Disadvantages of Philodendron

  • If consumed, oxalates, which are present in certain philodendron species, can be poisonous. Keep them out of little children’s and dogs’ reach.
  • Certain types of Philodendrons can grow to be rather enormous, so they need lots of room. It might take frequent trimming to control their size.

Advantages of Pothos

  • Pothos is renowned for its versatility and toughness. It is one of the simplest indoor plants to maintain, which makes it perfect for novices.
  • Popular variegated pothos cultivators include ‘Marble Queen’ and ‘Golden Pothos,’ which have eye-catching green, yellow, or white foliage.
  •  Pothos grows in a trailing or cascading manner, which makes it ideal for draping over furniture and shelves or hanging in baskets.
  • Like Philodendron, Pothos can assist in enhancing indoor air quality through the elimination of typical indoor contaminants.

Disadvantages of Pothos

  • Pothos have less complicated, heart-shaped, or lanceolate leaves than Philodendrons. Philodendrons may be a better option if you like more elaborate foliage.
  • Like philodendrons, pothos has some chemicals that, if consumed, can be poisonous. They must be kept away from small children and pets.
  • Pothos grows quickly, and it can become unmanageable if it isn’t regularly trimmed. Controlling its development is essential to keeping it looking tidy.

The decision between pothos and philodendrons should be determined by lighting, space, and taste.

A philodendron might be a better option if you’re seeking an upright or climbing version and prefer plants with more intricate leaf forms.

Pothos can be a perfect choice if you’re looking for a low-maintenance trailing plant with variegated possibilities and a flexible growth habit.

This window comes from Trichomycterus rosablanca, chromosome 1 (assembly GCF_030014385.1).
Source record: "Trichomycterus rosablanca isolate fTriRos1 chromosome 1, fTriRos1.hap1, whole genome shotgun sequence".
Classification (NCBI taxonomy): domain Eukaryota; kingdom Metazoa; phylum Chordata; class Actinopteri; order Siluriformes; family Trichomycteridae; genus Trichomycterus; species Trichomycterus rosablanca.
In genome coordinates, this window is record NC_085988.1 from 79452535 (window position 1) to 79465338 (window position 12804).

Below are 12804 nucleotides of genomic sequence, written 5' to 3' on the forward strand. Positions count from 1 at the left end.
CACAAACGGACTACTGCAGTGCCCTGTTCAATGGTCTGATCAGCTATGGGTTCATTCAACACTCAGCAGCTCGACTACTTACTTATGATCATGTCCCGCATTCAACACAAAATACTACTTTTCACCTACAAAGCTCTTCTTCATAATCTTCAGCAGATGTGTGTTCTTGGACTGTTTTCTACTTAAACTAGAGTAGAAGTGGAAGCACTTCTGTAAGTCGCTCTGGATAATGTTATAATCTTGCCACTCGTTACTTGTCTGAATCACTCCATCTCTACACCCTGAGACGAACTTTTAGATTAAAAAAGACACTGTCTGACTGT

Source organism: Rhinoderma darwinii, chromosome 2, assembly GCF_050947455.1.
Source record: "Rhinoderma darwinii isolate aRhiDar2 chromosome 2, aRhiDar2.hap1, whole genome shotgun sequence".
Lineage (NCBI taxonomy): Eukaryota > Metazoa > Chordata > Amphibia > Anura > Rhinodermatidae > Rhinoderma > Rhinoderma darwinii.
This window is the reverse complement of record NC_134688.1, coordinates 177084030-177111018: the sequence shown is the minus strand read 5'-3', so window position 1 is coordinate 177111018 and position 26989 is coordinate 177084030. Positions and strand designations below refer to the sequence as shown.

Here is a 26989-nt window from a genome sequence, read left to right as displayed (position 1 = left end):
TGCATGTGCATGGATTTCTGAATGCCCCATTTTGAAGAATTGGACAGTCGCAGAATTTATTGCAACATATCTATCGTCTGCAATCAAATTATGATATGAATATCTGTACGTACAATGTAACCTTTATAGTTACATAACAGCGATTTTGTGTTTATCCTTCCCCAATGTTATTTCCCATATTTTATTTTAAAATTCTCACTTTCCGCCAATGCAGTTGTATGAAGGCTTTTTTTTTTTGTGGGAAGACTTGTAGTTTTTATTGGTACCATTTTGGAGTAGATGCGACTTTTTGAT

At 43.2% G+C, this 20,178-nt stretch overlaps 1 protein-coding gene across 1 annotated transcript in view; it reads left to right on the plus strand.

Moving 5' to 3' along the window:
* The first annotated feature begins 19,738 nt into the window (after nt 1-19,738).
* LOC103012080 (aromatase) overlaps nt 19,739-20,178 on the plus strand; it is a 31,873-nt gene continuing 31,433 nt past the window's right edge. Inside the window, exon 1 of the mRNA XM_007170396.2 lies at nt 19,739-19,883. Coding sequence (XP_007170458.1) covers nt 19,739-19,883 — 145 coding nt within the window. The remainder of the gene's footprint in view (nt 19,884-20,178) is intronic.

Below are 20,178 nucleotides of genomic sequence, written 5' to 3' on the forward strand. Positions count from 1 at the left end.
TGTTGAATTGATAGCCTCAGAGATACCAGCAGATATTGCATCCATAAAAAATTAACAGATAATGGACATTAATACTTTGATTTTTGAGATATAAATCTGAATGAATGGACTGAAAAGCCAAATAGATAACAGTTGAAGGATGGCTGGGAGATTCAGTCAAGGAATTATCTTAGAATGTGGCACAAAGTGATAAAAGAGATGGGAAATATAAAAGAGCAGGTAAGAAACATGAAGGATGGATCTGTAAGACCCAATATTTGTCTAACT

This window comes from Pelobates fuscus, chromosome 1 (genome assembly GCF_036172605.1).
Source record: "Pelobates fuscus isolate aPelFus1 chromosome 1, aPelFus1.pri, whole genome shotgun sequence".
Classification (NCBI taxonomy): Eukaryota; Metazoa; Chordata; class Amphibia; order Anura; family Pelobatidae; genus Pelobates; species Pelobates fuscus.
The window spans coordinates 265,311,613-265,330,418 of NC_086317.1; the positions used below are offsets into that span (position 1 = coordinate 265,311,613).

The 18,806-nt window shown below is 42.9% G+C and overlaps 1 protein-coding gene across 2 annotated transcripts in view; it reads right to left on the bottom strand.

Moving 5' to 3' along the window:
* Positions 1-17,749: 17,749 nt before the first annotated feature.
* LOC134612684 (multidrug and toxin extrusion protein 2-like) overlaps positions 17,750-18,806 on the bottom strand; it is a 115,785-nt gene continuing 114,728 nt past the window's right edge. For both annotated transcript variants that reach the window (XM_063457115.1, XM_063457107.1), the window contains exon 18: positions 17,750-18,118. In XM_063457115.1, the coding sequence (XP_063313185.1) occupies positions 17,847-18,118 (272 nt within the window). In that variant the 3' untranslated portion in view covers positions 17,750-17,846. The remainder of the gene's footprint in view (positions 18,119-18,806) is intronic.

Whichever meets your aesthetic and maintenance preferences is more important than which is intrinsically superior.

Summing up the context

Pothos and Philodendrons are both excellent indoor plants and great choices for increasing the beauty and aesthetics of your house or garden. Both plants are very similar to each other but are different species of plants.

You can always choose to have them both in your home, but you can look at their advantages and disadvantages and choose accordingly as to which one is better suited for you. I will come back with another informative guide soon. Till then safe gardening. 

Thanks for reading! Happy Gardening! 


How frequently should I water my pothos and philodendrons?

Before watering, let the top inch of soil dry off. To avoid overwatering, make sure to water thoroughly and maintain proper drainage.

Is it possible to grow Pothos and Philodendron in low light?

Yes, pothos and philodendrons can withstand low light levels, albeit their growth may not be as rapid as it would be in bright, indirect light.

Is it possible to grow Pothos and Philodendron in water?

Yes, it is possible to grow and propagate both types of plants in water. All you must do is take a good cutting that has a node, put it in a jar with water, and watch the roots grow. You can either transfer them into soil or keep growing them in water once roots have taken hold.

How should I handle pests on my pothos and philodendrons?

 Look out for common pests of indoor plants, such as mealybugs, scale insects, and spider mites. Dust off the leaves and any potential bugs by giving them a regular wipe-down with a moist cloth. Use neem oil or insecticidal soap to treat any infestation that may arise.

Can Pothos and Philodendron be planted outside?

Although these plants are popular as indoor specimens, if the climate permits them, they can be transported outdoors in the warmer months. To avoid shock, they must be progressively acclimatized to outdoor environments.
To prevent direct sunlight, make sure they are positioned in partially shaded or shaded regions. During the winter months, bring them back inside before the temperature drops.

Anna Scott

Anna Scott loves gardening and has been doing it for a long time. She wants to help new gardeners learn from her experience. Through her writing, she shares tips and advice on how to make gardens beautiful. Anna hopes her words will inspire new gardeners to succeed.